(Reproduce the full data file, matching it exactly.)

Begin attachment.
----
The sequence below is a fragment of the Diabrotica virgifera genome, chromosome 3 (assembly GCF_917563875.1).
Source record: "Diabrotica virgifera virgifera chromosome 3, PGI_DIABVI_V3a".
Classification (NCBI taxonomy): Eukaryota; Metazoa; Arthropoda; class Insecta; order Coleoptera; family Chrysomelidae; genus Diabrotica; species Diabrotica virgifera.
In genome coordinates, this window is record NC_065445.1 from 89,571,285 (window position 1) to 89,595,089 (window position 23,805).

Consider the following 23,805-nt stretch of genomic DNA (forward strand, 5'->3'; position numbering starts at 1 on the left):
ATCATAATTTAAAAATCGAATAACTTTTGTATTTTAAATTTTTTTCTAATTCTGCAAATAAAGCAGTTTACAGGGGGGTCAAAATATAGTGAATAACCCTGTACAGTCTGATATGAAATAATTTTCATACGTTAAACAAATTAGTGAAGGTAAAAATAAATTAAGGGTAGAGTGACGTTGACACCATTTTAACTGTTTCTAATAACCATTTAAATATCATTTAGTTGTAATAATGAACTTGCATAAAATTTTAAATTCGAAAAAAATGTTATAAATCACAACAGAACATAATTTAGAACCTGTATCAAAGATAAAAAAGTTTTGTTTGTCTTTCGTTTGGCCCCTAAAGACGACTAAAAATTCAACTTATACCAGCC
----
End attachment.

The sequence below is a fragment of the Diabrotica virgifera genome, chromosome 3 (assembly GCF_917563875.1).
Source record: "Diabrotica virgifera virgifera chromosome 3, PGI_DIABVI_V3a".
Classification (NCBI taxonomy): Eukaryota; Metazoa; Arthropoda; class Insecta; order Coleoptera; family Chrysomelidae; genus Diabrotica; species Diabrotica virgifera.
In genome coordinates, this window is record NC_065445.1 from 89,571,285 (window position 1) to 89,595,089 (window position 23,805).

Consider the following 23,805-nt stretch of genomic DNA (forward strand, 5'->3'; position numbering starts at 1 on the left):
ATCATAATTTAAAAATCGAATAACTTTTGTATTTTAAATTTTTTTCTAATTCTGCAAATAAAGCAGTTTACAGGGGGGTCAAAATATAGTGAATAACCCTGTACAGTCTGATATGAAATAATTTTCATACGTTAAACAAATTAGTGAAGGTAAAAATAAATTAAGGGTAGAGTGACGTTGACACCATTTTAACTGTTTCTAATAACCATTTAAATATCATTTAGTTGTAATAATGAACTTGCATAAAATTTTAAATTCGAAAAAAATGTTATAAATCACAACAGAACATAATTTAGAACCTGTATCAAAGATAAAAAAGTTTTGTTTGTCTTTCGTTTGGCCCCTAAAGACGACTAAAAATTCAACTTATACCAGCC